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New report shows deficiencies in Asian American mental health care

A new report from the California Department of Mental Health's California Reducing Disparities Project (CRDP) shows a severe deficiency in mental health care services for Asian Americans. The CRDP report argues that there is a lack of access to care, language barriers, and a cultural stigma against mental health in the Asian American community. 

Congresswoman Judy Chu, Assemblyman Ed Chau, and former State Assemblyman Mike Eng spoke at a press conference July 29 in Rosemead about the report and advocated for improvement on services targeting the American Asian population, China Press (世界日報) reports

According to Chu, recent officer-involved shootings during which Asian Americans with mental health issues were killed demonstrate an urgent need to address mental health care in the Asian community. “If we offer multilingual services, the result of these police involved tragedies will be very different," Chu said, according to China Press.

Alhambra resident Tony Nim, 35, was shot and killed on May 17 by officers when he brandished a knife in the Alhambra Police Station. Police attempted to communicate with him in various languages, but he did not respond before pulling out the weapon. Nim's family say their son suffered from mental illness for years.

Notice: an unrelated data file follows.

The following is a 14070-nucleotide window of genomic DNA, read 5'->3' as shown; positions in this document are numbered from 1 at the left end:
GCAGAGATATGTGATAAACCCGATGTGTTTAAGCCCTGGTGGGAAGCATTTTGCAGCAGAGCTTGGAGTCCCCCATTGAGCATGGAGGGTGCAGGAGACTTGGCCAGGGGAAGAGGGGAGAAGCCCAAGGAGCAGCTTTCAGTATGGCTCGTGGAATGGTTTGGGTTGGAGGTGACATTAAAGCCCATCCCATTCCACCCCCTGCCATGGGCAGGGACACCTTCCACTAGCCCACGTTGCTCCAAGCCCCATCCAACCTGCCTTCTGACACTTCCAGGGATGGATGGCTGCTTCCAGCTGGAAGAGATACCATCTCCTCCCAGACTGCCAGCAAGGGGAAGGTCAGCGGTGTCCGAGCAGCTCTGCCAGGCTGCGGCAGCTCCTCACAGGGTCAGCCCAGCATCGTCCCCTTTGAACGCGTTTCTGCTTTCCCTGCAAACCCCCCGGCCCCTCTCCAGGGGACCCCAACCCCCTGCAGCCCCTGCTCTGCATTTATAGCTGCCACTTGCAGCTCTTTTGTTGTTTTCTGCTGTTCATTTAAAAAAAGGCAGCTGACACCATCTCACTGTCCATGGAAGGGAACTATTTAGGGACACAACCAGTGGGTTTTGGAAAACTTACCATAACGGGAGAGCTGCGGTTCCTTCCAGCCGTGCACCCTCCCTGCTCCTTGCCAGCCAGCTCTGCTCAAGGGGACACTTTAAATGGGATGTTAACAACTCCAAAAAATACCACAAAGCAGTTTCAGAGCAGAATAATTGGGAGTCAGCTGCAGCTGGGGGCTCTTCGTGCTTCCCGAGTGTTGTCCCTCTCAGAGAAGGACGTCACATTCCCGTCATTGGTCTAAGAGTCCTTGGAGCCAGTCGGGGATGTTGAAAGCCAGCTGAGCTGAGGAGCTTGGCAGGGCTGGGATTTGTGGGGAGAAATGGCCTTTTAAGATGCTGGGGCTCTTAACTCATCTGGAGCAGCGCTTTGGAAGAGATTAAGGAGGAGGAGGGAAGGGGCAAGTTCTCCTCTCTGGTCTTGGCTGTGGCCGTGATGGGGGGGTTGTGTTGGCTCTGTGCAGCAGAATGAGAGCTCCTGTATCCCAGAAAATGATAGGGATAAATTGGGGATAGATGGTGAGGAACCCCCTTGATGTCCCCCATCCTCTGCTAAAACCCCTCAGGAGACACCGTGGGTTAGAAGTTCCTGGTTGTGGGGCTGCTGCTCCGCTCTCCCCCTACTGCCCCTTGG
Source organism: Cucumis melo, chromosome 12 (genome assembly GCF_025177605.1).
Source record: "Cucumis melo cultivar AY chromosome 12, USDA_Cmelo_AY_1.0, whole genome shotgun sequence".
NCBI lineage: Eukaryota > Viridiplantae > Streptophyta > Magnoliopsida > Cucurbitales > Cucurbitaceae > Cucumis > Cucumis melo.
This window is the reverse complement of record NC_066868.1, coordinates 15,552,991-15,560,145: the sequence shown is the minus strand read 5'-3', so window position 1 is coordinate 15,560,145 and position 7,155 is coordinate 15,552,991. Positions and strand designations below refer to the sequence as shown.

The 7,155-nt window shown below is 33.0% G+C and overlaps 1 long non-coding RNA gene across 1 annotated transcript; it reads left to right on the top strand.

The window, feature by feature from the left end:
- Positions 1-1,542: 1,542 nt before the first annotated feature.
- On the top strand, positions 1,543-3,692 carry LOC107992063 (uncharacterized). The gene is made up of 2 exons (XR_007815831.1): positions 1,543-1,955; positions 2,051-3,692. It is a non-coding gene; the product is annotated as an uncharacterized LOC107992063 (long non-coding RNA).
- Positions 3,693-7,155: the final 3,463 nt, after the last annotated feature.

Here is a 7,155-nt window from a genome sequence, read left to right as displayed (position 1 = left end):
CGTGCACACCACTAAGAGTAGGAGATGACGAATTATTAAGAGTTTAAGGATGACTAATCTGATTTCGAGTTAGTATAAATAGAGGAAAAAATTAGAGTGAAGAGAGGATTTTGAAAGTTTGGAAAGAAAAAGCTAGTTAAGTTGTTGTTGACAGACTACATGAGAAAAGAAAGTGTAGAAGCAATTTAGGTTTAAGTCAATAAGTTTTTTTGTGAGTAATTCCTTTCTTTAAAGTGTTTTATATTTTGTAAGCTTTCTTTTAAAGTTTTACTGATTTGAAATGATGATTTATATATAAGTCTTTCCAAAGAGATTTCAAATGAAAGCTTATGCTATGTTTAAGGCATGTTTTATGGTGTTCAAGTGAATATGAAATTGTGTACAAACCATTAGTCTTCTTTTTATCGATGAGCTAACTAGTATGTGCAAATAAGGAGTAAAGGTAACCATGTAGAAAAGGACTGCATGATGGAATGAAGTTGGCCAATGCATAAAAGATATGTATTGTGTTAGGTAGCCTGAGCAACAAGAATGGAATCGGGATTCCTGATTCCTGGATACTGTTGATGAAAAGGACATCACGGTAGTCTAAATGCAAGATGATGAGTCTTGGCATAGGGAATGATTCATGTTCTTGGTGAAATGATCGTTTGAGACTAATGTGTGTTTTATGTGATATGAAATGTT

Jazmyne Ha Eng, 40, was killed by sheriff's deputies in January 2012 at Pacific Clinics Asian Family Center in Rosemead, where she had been a patient for 12 years, according to Pasadena Star-News. Police say the Rosemead resident, who suffered from schizophrenia, allegedly charged toward an officer with a ball-peen hammer in the clinic lobby. After police unsuccessfully attempted to subdue Eng with a Taser, they shot and killed her.

Representatives from Pacific Clinics also believe that better education about mental health care in the Asian American community is necessary.  “We cannot just give the Chinese English pamphlets and expect them to understand the material," Pacific Clinics Director of Prevention and Early Intervention Services Rocco Cheng told China Press. "Nor can we expect them to understand a story in an educational video that has no Asian faces. We cannot accept the ‘English only’ service any more."

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